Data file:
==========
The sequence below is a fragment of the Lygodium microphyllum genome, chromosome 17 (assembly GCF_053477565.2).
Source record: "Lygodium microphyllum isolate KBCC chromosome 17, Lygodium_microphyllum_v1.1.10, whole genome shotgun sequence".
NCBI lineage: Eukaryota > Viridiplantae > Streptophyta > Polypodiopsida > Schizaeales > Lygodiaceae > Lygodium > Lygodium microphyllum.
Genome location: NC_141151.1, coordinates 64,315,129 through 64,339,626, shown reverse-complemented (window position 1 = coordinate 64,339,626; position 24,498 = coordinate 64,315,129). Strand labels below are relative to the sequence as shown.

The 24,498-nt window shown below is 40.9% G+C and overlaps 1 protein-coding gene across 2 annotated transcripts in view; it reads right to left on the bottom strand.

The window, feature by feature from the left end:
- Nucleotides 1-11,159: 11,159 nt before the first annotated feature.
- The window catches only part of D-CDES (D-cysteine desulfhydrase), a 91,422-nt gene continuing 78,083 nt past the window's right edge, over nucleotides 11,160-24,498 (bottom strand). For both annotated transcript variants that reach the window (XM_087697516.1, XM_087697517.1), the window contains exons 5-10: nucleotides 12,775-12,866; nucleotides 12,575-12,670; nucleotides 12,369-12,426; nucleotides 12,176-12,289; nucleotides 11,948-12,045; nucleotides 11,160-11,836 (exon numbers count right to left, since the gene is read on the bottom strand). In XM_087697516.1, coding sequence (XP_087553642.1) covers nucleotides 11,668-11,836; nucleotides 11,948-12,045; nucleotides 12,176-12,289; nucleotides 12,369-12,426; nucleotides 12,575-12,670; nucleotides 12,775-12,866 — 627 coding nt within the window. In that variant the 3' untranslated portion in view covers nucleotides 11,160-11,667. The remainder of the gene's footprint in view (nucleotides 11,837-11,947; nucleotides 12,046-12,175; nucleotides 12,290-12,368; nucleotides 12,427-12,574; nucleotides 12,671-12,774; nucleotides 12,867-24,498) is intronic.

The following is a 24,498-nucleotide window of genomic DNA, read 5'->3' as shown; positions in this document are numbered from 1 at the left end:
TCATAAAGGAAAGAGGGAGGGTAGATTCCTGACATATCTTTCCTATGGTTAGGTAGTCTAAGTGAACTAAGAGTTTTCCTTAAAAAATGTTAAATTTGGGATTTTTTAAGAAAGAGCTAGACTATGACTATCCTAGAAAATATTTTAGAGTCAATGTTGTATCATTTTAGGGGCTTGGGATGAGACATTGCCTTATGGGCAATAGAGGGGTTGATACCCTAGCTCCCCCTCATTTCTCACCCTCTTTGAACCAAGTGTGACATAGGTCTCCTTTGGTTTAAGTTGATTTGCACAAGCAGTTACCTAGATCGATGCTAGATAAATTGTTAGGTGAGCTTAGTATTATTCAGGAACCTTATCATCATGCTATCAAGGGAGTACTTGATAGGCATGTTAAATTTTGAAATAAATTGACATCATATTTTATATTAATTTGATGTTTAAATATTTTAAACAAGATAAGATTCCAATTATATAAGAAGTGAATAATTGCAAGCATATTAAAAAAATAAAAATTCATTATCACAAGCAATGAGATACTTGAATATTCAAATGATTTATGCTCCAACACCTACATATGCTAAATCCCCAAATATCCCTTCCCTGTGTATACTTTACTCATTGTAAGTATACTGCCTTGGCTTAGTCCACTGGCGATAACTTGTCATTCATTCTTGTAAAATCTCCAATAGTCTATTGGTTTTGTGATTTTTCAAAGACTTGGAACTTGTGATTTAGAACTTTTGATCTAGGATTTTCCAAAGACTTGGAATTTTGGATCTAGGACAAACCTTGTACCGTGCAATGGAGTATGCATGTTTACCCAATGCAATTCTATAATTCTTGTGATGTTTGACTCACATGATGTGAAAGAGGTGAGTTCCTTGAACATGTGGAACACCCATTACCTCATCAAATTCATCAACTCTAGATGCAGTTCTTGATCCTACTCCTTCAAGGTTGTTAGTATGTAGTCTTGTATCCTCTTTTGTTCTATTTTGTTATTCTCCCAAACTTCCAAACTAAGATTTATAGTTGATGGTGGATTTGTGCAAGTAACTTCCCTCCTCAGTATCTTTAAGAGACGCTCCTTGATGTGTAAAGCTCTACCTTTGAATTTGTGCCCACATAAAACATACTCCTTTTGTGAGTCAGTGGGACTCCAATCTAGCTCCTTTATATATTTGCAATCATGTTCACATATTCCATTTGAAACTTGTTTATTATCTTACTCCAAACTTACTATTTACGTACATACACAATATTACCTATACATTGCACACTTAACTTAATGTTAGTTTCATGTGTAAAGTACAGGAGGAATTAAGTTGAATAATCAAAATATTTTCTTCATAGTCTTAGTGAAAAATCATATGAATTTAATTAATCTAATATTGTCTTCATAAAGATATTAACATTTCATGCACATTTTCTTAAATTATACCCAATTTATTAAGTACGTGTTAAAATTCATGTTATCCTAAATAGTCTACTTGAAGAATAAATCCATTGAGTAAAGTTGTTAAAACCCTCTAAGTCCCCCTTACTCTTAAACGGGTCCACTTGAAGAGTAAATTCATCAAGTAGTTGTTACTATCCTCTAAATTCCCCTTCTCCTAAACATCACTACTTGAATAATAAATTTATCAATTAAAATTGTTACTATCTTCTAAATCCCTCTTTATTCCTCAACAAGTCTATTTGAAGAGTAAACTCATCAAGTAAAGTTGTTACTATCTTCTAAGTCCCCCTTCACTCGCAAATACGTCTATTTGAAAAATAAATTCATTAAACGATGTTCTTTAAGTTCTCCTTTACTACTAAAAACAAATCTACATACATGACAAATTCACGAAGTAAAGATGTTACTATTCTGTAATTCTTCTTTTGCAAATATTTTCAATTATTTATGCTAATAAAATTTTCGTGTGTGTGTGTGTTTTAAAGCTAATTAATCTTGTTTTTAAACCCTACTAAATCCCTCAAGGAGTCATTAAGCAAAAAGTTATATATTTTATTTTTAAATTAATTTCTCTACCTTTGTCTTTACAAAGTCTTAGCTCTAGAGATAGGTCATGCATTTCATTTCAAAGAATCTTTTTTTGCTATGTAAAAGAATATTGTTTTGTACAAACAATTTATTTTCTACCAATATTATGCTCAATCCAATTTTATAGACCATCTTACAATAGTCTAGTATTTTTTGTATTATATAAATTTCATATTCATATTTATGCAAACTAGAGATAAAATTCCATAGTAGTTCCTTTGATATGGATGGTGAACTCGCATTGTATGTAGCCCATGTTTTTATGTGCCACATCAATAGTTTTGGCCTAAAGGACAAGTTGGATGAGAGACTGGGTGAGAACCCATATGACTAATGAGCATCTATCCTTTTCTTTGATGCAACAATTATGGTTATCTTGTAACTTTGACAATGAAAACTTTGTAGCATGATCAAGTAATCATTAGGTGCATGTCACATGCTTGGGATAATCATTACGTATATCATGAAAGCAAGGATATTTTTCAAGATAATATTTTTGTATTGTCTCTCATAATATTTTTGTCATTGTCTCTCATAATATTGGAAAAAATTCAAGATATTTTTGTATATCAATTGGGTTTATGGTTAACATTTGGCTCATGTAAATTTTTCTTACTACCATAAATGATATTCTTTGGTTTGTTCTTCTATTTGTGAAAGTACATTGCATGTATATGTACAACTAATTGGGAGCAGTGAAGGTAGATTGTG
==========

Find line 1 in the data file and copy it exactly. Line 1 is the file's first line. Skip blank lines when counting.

The sequence below is a fragment of the Lygodium microphyllum genome, chromosome 17 (assembly GCF_053477565.2).